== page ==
Couples going through a separation may think that because there is so much conflict in their relationship, Collaborative Practice will not work as a dispute resolution process and traditional litigation will be their only option. Collaborative Practice can be particularly beneficial where the level of acrimony is very high.
This is because certain aspects of the process can improve communication. Instead of fighting endlessly over every problem in their marriage, often the same issues over and over, Collaborative Practice creates the opportunity to talk about these issues in a way that permits both sides to sit and listen to the other parties point of view and to be heard in a different way. Here are some of the most basic features of a Collaborative Practice:
· The process can allow for improved communication: The goal of litigation is to win, not to communicate more effectively with your former spouse. In Collaborative Practice, there are greater levels of discussion between the parties as to what is most important for them and why. Eventually, all the agreements reached will be written into a legally binding document anyway. In Collaborative Practice the strong feelings both sides may have are acknowledged and are not swept under the carpet to reach an agreement .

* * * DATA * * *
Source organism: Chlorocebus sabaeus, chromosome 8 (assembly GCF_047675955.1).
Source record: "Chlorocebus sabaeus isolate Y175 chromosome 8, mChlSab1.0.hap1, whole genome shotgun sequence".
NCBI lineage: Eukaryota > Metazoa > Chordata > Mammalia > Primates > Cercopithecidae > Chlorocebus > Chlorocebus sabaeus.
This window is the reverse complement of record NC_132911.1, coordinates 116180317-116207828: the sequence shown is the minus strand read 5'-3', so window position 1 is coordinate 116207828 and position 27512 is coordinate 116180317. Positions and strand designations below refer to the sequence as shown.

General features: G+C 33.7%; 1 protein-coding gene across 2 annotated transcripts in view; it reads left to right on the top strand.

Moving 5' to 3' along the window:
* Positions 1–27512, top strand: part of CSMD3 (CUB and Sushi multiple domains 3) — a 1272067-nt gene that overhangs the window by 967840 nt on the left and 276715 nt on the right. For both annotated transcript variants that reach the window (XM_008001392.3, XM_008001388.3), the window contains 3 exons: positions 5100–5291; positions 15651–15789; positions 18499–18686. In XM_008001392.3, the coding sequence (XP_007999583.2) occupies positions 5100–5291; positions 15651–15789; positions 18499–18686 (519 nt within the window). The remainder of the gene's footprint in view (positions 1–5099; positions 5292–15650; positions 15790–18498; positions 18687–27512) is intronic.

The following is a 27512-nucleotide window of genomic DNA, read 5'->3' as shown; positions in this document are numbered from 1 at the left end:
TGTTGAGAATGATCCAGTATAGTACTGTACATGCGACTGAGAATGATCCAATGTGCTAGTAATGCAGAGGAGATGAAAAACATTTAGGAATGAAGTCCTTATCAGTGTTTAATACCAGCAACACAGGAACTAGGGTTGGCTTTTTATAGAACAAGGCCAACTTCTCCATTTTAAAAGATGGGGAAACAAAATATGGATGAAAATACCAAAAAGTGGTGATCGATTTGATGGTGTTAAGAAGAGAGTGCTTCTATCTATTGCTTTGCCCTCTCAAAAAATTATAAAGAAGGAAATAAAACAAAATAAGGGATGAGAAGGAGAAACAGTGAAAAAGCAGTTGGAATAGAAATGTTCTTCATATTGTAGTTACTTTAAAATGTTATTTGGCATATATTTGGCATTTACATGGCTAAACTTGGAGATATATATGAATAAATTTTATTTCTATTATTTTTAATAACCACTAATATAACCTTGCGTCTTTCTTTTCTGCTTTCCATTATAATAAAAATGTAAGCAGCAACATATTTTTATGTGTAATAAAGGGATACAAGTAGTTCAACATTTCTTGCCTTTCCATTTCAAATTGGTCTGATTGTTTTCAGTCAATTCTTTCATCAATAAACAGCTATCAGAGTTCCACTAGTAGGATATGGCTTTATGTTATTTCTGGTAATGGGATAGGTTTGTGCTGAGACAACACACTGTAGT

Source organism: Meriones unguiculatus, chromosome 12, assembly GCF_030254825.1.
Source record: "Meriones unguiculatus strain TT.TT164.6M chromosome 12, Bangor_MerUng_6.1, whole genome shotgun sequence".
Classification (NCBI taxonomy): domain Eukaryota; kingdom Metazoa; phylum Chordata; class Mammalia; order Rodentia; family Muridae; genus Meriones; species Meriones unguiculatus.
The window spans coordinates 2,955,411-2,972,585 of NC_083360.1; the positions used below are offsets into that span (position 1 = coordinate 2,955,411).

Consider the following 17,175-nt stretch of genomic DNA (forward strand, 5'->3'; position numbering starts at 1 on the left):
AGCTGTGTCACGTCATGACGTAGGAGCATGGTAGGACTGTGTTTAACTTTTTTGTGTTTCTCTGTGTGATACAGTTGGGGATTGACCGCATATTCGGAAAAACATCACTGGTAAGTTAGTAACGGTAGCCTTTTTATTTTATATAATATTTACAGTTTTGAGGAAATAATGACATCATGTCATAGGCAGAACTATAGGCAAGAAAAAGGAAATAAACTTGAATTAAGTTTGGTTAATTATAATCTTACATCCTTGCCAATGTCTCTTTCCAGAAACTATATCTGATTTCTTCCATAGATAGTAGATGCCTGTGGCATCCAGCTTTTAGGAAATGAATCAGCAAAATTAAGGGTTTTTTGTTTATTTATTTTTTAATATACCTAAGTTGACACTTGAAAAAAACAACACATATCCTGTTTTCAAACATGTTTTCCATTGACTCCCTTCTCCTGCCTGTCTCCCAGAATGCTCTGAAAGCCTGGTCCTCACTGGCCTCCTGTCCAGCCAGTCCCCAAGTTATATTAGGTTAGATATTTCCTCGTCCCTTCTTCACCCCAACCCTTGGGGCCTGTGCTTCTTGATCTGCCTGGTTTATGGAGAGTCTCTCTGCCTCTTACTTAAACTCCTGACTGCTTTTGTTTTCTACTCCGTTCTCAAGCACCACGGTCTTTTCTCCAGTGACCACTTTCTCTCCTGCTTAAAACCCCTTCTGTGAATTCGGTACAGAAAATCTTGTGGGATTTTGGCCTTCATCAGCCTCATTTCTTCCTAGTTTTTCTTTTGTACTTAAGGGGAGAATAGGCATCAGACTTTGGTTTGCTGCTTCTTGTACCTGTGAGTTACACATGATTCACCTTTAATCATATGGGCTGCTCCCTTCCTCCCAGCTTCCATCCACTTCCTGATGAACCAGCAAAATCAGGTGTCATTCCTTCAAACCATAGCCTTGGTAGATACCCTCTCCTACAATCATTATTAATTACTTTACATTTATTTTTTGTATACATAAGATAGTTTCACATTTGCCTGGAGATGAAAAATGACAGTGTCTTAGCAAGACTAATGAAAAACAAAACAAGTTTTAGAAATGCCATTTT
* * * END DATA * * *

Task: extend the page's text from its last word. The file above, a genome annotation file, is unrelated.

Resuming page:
· Collaborative Practice is about moving forward, not placing blame for past mistakes: There is a focus on the goal of the process to figure out how both sides can achieve a durable outcome that best enables the parties to move on with their lives. Those couples who have had an extremely difficult marriage or breakup do not need to agree on who was most at fault for the failure of the relationship. All they need to agree on is a set of terms that each can accept from his or her own individual unique perspective. It helps if both parties have the desire to move forward as painlessly as possible without spending tens of thousands of dollars and years in court fighting a bitter litigation battle.
Collaborative Practice may not work for those who want to follow a "scorched earth" policy: There are some individuals who are so bitter about their failed relationship that they are more invested in trying to stop their former spouses from being happy than in their own future happiness. Given that the collaborative process is about reaching agreements that both sides can live with, if one party's priority is simply to make the other miserable, the collaborative process is unlikely to be successful.
If you have separated, and you don't consider yourself to be following a “scorched earth” policy you should consider using Collaborative Practice before resorting to litigation. It can save you and your former partner a lot of time and money, and you both may even end the process on better terms than you were when you separated.